But while an improved health care system would help fight these emerging diseases, an advanced monitoring system could prevent outbreaks from becoming major epidemics in the first place. Currently, the WHO has a “network of networks” that link together local and international laboratories. Health Canada also has the Global Public Health Information Network that tracks reports about communicable diseases in online discussion groups, but their outbreak responses can still be delayed. Now, some researchers have started using social media posts or Google searches to track people posting about or searching for their symptoms online.
“History has taught us that there is always a new infectious disease around the corner,” says Thea. “The focus of public health has to be about establishing a very good global surveillance system.”
Creating advanced global surveillance systems in the most at-risk countries may be a long time away, and during an epidemic time is in short supply. So for now, researchers are starting to rely on tools we’ve had in our arsenal, but haven’t previously used. There were four potential vaccine candidates when the Ebola epidemic started. The WHO fast tracked one of these vaccines, called VSV-EBOV, and put into a clinical trial in Conakry, Guinea in March of 2015. The vaccine protected 100 percent of the people who received it, and the remaining villagers were protected through ring immunity.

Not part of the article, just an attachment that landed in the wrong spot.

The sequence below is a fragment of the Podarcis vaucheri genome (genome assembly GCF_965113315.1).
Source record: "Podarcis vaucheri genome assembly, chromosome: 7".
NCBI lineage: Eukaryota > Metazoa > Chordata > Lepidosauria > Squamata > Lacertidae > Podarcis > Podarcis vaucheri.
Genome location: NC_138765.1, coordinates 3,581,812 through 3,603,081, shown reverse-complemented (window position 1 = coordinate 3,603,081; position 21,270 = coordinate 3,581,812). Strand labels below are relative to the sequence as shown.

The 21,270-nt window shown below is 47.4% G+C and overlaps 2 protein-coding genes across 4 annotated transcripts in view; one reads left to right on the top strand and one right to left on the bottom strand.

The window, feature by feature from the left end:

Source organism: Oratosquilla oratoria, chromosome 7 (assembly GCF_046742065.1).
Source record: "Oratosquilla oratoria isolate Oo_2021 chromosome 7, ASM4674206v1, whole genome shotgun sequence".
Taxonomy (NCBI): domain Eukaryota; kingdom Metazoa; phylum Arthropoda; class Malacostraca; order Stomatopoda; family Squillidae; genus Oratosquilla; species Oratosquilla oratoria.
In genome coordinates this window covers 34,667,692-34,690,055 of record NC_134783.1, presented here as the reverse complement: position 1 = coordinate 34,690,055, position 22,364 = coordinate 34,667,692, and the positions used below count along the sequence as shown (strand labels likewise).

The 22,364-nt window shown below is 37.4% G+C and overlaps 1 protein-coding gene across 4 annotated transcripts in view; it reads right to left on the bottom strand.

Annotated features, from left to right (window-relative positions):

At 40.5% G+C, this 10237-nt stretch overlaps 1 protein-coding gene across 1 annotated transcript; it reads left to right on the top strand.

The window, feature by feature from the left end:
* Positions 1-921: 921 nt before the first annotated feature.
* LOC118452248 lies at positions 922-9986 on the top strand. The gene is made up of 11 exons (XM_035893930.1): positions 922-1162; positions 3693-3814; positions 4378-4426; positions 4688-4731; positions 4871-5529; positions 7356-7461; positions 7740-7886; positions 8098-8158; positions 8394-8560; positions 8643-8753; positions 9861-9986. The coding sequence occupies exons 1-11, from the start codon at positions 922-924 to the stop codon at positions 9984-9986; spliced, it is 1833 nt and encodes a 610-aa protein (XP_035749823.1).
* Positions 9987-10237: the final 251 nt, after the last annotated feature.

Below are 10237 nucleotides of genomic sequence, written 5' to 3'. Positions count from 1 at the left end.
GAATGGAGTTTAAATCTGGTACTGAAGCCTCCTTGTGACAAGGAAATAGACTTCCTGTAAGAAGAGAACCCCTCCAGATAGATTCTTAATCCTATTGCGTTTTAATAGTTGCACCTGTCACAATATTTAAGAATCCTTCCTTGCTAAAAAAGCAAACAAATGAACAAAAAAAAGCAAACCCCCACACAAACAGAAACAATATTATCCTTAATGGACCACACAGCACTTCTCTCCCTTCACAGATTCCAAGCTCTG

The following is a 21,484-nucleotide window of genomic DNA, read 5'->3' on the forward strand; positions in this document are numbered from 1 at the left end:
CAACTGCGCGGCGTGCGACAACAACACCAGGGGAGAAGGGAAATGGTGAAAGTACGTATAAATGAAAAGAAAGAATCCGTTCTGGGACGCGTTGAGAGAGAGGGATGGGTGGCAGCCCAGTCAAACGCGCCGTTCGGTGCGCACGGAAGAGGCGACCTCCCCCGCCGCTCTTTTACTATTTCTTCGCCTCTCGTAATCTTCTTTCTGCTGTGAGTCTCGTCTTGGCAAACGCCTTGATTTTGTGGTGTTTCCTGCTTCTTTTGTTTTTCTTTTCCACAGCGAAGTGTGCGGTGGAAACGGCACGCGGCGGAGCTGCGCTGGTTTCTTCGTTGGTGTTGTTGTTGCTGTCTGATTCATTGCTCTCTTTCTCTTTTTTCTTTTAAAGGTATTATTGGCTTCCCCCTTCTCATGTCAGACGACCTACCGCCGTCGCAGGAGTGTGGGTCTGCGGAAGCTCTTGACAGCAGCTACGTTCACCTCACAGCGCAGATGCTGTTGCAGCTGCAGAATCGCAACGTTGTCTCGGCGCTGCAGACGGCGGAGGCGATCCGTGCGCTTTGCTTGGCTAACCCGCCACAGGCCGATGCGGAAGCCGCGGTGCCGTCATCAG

According to Dr. Ana Maria Henao Restrepo, who coordinated the vaccine trial with the WHO, this ring-vaccination technique was the same strategy used to eradicate small pox, and its success relied on the support of the health care community in Conakry. The vaccine may have been delayed, but there was little doubt that it was a successful tool in the fight against Ebola.
“Over 200 young Guineans, doctors, nurses, statisticians and specialists who were brave enough to say ‘yes we will participate in this trial,’ went to treat families through this trial and train volunteers in good clinical practice,” Restrepo says. “This is what can happen if we pull together and communicate and combine our expertise.”